JOURNAL ARTICLE

Suicide and attempted suicide in Huntington disease: implications for preclinical testing of persons at risk

L A Farrer
American Journal of Medical Genetics 1986, 24 (2): 305-11
2940862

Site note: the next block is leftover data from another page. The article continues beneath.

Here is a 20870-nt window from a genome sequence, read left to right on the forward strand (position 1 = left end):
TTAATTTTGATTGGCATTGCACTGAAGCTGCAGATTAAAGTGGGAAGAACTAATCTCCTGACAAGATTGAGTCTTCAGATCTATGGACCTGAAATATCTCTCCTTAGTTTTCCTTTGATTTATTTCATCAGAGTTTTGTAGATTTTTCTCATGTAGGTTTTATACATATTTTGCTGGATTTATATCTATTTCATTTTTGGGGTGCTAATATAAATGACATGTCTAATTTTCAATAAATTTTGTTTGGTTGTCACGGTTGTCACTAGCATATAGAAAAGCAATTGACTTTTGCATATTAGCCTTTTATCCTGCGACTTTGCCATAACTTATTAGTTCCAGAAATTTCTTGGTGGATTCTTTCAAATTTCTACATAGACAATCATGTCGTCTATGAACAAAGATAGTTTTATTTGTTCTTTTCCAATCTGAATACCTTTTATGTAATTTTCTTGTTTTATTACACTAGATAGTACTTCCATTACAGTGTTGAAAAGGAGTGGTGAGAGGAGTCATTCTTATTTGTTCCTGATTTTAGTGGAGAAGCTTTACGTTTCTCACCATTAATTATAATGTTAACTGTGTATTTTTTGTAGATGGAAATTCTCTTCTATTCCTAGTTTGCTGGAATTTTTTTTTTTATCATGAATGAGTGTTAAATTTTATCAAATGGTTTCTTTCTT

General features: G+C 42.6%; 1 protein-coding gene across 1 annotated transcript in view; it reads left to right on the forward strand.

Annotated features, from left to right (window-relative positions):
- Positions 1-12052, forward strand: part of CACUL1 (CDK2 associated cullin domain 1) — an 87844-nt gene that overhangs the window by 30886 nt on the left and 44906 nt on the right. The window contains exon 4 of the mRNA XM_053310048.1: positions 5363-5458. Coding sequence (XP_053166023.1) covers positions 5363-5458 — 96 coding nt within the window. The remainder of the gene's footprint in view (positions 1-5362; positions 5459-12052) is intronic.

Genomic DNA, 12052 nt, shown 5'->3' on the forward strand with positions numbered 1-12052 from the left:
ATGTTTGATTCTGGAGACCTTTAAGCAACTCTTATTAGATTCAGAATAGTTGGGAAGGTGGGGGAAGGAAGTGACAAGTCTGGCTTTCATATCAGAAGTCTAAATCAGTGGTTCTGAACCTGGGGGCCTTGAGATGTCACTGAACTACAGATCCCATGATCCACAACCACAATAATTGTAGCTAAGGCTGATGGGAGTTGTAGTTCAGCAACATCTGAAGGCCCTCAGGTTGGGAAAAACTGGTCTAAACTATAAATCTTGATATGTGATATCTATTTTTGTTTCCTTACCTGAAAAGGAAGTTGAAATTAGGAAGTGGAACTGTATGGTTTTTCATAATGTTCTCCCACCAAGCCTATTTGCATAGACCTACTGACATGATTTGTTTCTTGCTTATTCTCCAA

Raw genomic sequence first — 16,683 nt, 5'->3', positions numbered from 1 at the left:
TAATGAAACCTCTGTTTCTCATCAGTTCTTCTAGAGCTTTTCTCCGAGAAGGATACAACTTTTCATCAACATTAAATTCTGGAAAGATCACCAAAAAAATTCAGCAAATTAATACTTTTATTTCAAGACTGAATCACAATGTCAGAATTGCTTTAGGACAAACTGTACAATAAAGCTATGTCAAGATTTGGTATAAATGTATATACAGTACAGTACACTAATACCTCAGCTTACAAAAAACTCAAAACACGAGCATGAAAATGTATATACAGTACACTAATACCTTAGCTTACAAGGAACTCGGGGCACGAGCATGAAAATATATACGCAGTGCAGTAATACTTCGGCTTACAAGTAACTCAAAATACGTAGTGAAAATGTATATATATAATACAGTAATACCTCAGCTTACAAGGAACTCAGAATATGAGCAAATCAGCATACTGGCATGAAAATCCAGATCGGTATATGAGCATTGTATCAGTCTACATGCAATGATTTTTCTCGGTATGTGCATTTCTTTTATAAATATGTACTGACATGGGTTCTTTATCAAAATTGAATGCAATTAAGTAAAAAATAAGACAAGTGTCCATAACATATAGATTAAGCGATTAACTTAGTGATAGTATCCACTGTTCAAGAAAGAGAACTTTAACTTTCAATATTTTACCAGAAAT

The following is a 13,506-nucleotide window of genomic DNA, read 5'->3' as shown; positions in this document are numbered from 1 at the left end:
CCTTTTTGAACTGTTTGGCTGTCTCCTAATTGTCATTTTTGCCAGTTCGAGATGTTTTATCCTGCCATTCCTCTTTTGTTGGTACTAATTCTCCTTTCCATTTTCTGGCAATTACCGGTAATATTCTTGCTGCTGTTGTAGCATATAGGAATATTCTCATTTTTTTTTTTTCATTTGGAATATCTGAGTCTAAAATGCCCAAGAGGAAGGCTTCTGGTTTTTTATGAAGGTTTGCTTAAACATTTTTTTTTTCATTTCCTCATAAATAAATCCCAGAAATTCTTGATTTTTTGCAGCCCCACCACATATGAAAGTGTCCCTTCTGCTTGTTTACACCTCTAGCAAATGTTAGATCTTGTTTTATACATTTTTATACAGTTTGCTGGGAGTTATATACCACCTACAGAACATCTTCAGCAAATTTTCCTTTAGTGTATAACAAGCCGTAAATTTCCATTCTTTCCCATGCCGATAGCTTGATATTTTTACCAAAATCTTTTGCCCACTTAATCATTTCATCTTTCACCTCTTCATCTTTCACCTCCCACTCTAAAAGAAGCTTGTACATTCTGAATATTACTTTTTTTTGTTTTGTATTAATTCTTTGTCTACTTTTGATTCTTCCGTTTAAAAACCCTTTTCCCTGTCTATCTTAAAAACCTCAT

Suicide behavior in Huntington disease (HD) was assessed by examining the proportion of deaths attributed to suicide among 452 deceased individuals with HD and the number and pattern of attempted suicides among a total population of 831 HD patients from the National Huntington Disease Research Roster. It was found that 5.7% of deaths among affected persons resulted from suicide and 27.6% of patients attempted suicide at least once. Comparison of this group with the general population indicated that the proportion of deaths due to suicide among persons with HD is almost four times greater than the corresponding proportion for the U.S. Caucasian population. Age at onset of HD was not significantly different between HD suicide and non-suicide patients, although suicide occurred more frequently in the early to middle stages of the illness. The "success" rate among HD suicide attempters did not differ from the general population rates in several western European countries. The relatively high suicide and attempted suicide rates in HD indicate that thorough psychological testing of at-risk persons and extensive patient support systems must be integral components of a program to identify HD gene carriers using a genetic marker.

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